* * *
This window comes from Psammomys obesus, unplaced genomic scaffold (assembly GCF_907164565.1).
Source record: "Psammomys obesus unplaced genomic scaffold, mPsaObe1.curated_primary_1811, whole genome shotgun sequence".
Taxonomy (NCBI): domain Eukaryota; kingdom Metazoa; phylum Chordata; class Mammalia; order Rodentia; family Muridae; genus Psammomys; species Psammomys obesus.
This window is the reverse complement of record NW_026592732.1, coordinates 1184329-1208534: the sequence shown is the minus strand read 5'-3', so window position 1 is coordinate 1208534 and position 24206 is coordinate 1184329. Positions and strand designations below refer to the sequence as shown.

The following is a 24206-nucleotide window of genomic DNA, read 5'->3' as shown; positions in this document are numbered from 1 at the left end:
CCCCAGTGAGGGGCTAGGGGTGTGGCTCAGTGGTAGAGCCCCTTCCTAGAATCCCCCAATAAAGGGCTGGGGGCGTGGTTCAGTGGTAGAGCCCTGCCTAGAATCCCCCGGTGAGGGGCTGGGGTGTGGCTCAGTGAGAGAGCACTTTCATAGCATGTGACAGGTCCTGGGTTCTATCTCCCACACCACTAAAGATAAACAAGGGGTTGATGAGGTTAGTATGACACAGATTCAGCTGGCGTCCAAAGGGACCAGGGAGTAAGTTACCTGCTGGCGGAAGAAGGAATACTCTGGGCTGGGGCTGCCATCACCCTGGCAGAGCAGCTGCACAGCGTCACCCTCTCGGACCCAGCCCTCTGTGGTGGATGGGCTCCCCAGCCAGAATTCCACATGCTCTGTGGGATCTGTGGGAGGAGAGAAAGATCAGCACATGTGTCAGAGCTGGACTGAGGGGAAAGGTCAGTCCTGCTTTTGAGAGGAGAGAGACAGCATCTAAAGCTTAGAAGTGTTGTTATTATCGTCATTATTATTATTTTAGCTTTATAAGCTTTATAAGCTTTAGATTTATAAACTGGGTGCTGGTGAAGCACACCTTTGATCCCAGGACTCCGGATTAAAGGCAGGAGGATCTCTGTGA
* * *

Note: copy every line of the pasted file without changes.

This window comes from Psammomys obesus, unplaced genomic scaffold (assembly GCF_907164565.1).
Source record: "Psammomys obesus unplaced genomic scaffold, mPsaObe1.curated_primary_1811, whole genome shotgun sequence".
Taxonomy (NCBI): domain Eukaryota; kingdom Metazoa; phylum Chordata; class Mammalia; order Rodentia; family Muridae; genus Psammomys; species Psammomys obesus.
This window is the reverse complement of record NW_026592732.1, coordinates 1184329-1208534: the sequence shown is the minus strand read 5'-3', so window position 1 is coordinate 1208534 and position 24206 is coordinate 1184329. Positions and strand designations below refer to the sequence as shown.

The following is a 24206-nucleotide window of genomic DNA, read 5'->3' as shown; positions in this document are numbered from 1 at the left end:
CCCCAGTGAGGGGCTAGGGGTGTGGCTCAGTGGTAGAGCCCCTTCCTAGAATCCCCCAATAAAGGGCTGGGGGCGTGGTTCAGTGGTAGAGCCCTGCCTAGAATCCCCCGGTGAGGGGCTGGGGTGTGGCTCAGTGAGAGAGCACTTTCATAGCATGTGACAGGTCCTGGGTTCTATCTCCCACACCACTAAAGATAAACAAGGGGTTGATGAGGTTAGTATGACACAGATTCAGCTGGCGTCCAAAGGGACCAGGGAGTAAGTTACCTGCTGGCGGAAGAAGGAATACTCTGGGCTGGGGCTGCCATCACCCTGGCAGAGCAGCTGCACAGCGTCACCCTCTCGGACCCAGCCCTCTGTGGTGGATGGGCTCCCCAGCCAGAATTCCACATGCTCTGTGGGATCTGTGGGAGGAGAGAAAGATCAGCACATGTGTCAGAGCTGGACTGAGGGGAAAGGTCAGTCCTGCTTTTGAGAGGAGAGAGACAGCATCTAAAGCTTAGAAGTGTTGTTATTATCGTCATTATTATTATTTTAGCTTTATAAGCTTTATAAGCTTTAGATTTATAAACTGGGTGCTGGTGAAGCACACCTTTGATCCCAGGACTCCGGATTAAAGGCAGGAGGATCTCTGTGA